Apple CEO Tim Cook has reportedly been spotted in China this week, at a Beijing Apple Store. What’s he really in town for? On Monday he met with government officials to talk further “investment” in the country, but there are whispers he’s also there to meet with China’s top three mobile operators. As has been noted, this kind of trip to the country is something Steve Jobs didn’t do.
But for Cook, this kind of mission isn’t new — when he was COO, he had been spotted in the country for meetings with China Mobile. And while you could read his visit as a difference between Cook and Jobs — something to do with Cook’s particular style, say — these visits also serve to highlight the shift in China’s importance to Apple over the last couple years.
When Jobs was CEO, China wasn’t yet the largest source of activations for iOS products; the company’s most important devices. Neither had China yet begun bringing in more than half as much revenue to Apple’s coffers as the entire continent of Europe. And the country hadn’t yet embraced the iPhone in particular to the point where more than 10 million people use the device on a network (China Mobile) that doesn’t even officially support it.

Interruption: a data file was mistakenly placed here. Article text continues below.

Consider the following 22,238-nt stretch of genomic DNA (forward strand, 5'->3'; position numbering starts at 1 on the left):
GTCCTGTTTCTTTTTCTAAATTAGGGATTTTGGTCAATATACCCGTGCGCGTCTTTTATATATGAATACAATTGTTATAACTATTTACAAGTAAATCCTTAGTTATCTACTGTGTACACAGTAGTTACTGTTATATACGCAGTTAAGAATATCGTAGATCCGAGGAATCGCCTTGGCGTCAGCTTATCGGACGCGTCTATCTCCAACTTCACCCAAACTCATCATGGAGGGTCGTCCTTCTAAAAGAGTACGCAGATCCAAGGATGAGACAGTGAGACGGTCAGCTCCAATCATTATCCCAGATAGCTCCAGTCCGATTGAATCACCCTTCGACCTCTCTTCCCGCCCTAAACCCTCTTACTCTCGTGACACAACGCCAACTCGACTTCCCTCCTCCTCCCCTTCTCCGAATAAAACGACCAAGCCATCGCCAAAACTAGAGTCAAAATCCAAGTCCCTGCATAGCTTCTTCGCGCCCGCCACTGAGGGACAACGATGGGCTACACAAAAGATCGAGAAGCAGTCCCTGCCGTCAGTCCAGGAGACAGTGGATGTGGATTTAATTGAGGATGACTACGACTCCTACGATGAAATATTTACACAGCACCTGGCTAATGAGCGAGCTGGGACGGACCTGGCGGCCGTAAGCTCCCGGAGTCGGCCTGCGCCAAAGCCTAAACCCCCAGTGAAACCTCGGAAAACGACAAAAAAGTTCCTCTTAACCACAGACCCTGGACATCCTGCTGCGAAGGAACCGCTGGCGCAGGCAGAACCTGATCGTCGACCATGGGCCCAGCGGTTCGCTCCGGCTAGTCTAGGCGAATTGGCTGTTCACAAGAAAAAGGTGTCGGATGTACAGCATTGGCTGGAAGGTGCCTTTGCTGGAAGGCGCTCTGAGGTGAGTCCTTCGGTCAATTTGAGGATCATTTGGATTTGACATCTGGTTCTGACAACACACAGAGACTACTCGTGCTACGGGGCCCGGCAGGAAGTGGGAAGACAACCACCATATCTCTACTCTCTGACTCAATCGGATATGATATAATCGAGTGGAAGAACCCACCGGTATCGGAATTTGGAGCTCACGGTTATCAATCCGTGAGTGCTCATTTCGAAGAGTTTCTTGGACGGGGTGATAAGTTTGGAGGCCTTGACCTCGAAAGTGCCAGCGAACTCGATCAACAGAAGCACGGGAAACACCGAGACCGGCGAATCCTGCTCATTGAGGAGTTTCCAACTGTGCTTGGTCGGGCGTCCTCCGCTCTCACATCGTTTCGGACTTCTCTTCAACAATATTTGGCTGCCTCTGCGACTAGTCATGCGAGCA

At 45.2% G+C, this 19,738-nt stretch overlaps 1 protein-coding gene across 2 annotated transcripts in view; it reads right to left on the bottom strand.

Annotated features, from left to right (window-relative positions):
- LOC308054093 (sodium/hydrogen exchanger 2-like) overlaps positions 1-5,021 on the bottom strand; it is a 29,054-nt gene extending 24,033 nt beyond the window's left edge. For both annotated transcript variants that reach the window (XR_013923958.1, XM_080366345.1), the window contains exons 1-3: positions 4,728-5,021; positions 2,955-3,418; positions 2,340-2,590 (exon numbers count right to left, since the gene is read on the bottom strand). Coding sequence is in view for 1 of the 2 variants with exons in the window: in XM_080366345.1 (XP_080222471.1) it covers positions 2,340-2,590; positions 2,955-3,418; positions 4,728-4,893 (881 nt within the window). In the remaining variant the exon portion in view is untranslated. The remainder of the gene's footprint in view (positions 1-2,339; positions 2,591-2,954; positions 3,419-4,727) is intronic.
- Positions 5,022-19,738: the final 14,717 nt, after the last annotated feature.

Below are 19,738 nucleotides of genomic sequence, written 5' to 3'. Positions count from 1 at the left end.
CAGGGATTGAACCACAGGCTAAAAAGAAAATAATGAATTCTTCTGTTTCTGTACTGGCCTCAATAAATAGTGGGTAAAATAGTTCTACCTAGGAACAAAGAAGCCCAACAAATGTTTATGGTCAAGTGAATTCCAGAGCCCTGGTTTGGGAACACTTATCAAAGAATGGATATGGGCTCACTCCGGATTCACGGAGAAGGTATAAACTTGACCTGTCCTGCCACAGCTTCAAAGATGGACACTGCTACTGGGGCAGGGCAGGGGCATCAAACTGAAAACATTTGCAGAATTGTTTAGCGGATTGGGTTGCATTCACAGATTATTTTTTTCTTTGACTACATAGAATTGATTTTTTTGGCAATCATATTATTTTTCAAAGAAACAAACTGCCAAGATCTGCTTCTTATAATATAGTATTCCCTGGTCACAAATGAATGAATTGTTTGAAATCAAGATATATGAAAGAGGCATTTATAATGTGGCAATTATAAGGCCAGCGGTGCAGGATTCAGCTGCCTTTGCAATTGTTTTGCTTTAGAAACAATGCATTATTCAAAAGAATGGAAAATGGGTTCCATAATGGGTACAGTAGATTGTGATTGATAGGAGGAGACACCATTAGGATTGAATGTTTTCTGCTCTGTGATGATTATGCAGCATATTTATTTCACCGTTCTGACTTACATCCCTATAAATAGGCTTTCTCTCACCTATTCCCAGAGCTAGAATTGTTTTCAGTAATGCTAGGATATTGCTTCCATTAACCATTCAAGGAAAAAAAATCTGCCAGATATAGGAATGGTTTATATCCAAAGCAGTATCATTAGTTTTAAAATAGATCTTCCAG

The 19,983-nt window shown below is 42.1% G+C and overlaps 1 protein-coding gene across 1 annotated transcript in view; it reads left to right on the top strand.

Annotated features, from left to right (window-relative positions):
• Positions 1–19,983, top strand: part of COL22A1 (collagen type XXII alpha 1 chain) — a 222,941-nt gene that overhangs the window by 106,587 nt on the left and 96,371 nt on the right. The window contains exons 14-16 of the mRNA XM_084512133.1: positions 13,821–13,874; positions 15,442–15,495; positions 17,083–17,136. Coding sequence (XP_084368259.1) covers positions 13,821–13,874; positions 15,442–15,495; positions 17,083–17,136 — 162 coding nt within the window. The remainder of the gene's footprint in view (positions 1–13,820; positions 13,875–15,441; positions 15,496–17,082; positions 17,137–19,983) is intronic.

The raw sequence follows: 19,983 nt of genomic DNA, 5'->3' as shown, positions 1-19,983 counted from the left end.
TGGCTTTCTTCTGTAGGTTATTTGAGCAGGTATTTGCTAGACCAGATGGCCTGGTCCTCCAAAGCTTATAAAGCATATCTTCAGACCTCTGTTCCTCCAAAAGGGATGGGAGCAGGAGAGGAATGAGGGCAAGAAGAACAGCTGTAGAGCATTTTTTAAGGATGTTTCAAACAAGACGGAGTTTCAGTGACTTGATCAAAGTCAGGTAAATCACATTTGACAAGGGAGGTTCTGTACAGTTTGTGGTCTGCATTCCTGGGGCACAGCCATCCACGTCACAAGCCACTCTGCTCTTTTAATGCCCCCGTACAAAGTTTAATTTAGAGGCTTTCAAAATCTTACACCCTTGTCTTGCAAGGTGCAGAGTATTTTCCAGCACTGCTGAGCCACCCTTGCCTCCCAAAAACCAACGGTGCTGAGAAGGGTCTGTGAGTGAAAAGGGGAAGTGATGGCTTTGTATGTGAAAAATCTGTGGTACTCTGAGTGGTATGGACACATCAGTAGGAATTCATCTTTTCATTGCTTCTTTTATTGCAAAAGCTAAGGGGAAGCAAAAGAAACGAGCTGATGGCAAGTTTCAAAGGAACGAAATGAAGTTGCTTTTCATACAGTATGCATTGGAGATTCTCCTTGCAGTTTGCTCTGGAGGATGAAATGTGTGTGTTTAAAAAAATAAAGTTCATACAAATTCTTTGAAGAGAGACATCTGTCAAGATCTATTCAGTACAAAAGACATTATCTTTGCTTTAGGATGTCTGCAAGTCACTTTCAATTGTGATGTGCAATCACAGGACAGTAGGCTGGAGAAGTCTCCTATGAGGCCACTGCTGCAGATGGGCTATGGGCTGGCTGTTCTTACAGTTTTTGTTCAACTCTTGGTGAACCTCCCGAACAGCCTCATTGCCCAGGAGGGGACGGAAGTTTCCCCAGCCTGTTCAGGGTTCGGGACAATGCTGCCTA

So Cook going to China is probably as much about specific tasks, as generally strengthening relationships there.
Apple is also wisely looking to make its already popular brand more relevant in greater China through some added options in its upcoming desktop OS refresh. When the new OS X Mountain Lion debuts this summer it will have localized search and sharing options for the Chinese market built right in: Sina Weibo (China’s Twitter) and Baidu (China’s Google Search).
But that’s just the desktop. What about mobile, Apple’s most important business? Well, on Monday a rumor began to circulate in Asia that Apple is considering making Baidu a search option within iOS. It’s an interesting possibility that isn’t completely crazy, considering its inclusion in Mountain Lion. The can be read as a middle finger to Google, of course, or it could be interpreted as Apple being as China-friendly as possible.
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